Version: v1, Published online: 1998
Retrieved January 31, 2023, from https://www.rep.routledge.com/articles/biographical/socrates-469-399-bc/v-1
1. Life and sources
Socrates, an Athenian citizen proud of his devotion to Athens, lived his adult life there engaging in open philosophical discussion and debate on fundamental questions of ethics, politics, religion and education. Going against the grain of the traditional education, he insisted that personal investigation and reasoned argument, rather than ancestral custom, or appeal to the authority of Homer, Hesiod and other respected poets, was the only proper basis for answering these questions. His emphasis on argument and logic and his opposition to unquestioning acceptance of tradition allied him with such Sophists of a generation earlier as Protagoras, Gorgias and Prodicus, none of whom was an Athenian, but all of whom spent time lecturing and teaching at Athens (see Sophists). Unlike these Sophists Socrates did not formally offer himself or accept pay as a teacher. But many upper-class young Athenian men gathered round him to hear and engage in his discussions, and he had an inspirational and educational effect upon them, heightening their powers of critical thought and encouraging them to take seriously their individual responsibility to think through and decide how to conduct their lives. Many of his contemporaries perceived this education as morally and socially destructive – it certainly involved subverting accepted beliefs – and he was tried in 399 bc before an Athenian popular court and condemned to death on a charge of ‘impiety’: that he did not believe in the Olympian gods, but in new ones instead, and corrupted the young. Scholars sometimes mention specifically political motives of revenge, based on guilt by association: a number of prominent Athenians who were with Socrates as young men or were close friends did turn against the Athenian democracy and collaborated with the Spartans in their victory over Athens in the Peloponnesian war. But an amnesty passed by the restored democracy in 403 bc prohibited prosecution for political offences before that date. The rhetorician Polycrates included Socrates’ responsibility for these political crimes in his Accusation of Socrates (see Xenophon, Memorabilia I 2.12), a rhetorical exercise written at least five years after Socrates’ death. But there is no evidence that, in contravention of the amnesty, Socrates’ actual accusers covertly attacked him, or his jurors condemned him, on that ground. The defences Plato and Xenophon constructed for Socrates, each in his respective Apology, imply that it was his own questioning mind and what was perceived as the bad moral influence he had on his young men that led to his trial and condemnation.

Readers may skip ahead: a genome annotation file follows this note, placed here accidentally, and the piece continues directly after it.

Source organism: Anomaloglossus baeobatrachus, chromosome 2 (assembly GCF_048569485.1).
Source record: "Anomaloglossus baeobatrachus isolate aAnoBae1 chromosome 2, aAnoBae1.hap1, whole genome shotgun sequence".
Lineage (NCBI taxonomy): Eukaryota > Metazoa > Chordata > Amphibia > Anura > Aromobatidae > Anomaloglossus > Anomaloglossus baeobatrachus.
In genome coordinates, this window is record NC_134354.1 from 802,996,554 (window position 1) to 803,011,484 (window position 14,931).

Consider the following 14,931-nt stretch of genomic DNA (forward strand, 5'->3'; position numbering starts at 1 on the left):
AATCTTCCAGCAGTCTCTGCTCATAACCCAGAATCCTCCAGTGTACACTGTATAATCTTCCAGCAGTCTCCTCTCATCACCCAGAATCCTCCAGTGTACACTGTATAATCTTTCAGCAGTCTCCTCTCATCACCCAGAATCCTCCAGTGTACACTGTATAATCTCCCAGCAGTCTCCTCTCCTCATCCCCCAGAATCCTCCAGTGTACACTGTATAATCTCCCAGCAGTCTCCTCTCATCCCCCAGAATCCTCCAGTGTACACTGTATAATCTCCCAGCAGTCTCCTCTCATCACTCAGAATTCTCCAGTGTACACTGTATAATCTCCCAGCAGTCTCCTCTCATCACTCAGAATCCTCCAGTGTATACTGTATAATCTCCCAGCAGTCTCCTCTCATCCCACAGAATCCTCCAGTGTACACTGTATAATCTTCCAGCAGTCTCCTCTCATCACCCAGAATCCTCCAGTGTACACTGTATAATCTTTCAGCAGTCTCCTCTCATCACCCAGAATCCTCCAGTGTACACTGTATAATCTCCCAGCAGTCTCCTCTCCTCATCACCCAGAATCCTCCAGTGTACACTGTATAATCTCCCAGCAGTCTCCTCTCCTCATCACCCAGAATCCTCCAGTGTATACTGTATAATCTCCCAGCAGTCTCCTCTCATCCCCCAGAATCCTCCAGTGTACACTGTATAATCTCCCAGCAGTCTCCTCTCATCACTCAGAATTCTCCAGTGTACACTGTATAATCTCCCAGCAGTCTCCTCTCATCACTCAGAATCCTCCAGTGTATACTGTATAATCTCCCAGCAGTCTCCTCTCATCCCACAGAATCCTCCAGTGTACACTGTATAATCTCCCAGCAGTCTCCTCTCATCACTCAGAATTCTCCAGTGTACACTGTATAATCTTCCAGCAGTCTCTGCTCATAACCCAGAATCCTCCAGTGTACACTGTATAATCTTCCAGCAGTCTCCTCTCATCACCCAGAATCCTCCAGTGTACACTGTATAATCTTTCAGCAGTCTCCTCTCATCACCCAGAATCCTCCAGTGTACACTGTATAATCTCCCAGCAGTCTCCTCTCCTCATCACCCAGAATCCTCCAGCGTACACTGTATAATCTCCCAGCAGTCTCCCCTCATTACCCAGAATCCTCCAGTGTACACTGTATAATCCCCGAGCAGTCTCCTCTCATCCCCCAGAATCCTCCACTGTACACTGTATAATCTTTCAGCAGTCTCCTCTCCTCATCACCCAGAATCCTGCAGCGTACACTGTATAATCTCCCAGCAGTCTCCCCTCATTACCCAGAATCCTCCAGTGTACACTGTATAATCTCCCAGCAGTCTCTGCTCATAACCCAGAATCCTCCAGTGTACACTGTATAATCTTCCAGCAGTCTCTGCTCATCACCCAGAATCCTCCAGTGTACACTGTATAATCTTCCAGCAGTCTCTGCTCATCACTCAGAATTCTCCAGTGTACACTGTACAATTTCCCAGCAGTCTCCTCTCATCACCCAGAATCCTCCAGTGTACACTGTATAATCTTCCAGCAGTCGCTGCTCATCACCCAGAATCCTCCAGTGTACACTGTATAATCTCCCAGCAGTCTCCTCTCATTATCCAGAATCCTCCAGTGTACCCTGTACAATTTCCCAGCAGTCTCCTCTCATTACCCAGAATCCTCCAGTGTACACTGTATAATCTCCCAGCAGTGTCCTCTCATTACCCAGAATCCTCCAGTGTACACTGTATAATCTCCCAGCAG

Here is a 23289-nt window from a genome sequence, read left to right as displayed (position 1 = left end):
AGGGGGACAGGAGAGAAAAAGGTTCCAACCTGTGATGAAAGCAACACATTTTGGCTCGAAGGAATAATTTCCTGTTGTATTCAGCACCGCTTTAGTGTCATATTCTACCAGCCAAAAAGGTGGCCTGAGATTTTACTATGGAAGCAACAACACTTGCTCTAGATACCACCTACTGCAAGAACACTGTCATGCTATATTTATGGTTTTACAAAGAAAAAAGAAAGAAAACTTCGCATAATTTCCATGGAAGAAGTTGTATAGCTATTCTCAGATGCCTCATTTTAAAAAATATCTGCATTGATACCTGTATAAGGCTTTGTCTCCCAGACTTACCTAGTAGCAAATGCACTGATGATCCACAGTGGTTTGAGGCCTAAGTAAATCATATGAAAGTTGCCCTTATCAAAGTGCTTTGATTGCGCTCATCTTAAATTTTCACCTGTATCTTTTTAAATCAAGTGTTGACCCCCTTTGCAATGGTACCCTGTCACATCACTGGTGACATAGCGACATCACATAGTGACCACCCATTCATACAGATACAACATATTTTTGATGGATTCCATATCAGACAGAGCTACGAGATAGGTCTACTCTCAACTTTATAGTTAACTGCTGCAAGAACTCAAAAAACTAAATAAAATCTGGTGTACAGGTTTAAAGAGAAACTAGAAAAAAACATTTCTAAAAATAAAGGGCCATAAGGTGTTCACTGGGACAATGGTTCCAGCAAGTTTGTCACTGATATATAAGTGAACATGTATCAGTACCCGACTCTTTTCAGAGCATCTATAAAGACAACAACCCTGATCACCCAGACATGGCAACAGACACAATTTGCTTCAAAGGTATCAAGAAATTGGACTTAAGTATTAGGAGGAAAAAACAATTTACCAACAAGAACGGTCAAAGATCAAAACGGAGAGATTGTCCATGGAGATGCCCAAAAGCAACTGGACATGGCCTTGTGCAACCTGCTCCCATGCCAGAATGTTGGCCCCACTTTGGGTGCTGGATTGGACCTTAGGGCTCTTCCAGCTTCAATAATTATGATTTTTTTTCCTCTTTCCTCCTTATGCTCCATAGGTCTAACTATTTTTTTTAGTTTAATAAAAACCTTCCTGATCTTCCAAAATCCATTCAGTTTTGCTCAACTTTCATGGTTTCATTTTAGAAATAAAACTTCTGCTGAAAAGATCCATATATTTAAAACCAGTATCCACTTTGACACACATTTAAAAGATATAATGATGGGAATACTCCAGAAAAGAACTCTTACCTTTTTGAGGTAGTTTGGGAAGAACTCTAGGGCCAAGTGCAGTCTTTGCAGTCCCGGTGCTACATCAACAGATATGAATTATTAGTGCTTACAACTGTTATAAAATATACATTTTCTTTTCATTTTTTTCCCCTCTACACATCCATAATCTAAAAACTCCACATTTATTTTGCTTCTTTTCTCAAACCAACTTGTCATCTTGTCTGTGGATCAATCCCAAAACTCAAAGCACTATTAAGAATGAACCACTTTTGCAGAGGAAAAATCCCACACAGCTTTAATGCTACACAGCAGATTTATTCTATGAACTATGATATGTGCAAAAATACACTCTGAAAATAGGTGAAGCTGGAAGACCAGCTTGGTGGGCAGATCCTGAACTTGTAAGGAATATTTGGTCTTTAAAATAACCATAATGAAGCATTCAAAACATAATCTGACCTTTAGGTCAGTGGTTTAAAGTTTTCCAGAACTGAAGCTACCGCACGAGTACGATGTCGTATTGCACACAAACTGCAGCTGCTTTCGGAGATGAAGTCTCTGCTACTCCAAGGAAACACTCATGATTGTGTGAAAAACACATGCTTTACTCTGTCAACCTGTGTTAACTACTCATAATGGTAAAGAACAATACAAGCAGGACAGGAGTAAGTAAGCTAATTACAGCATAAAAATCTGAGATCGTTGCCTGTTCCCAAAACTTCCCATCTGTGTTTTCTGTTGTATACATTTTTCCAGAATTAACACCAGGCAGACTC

Socrates left no philosophical works, and apparently wrote none. His philosophy and personality were made known to later generations through the dialogues that several of his associates wrote with him as principal speaker (see Socratic dialogues). Only fragments survive of those by Aeschines of Sphettus and Antisthenes, both Athenians, and Phaedo of Elis (after whom Plato’s dialogue Phaedo is named). Our own knowledge of Socrates depends primarily on the dialogues of Plato and the Socratic works of the military leader and historian Xenophon. Plato was a young associate of Socrates’ during perhaps the last ten years of his life, and Xenophon knew him during that same period, though he was absent from Athens at the time of Socrates’ death and for several years before and many years after.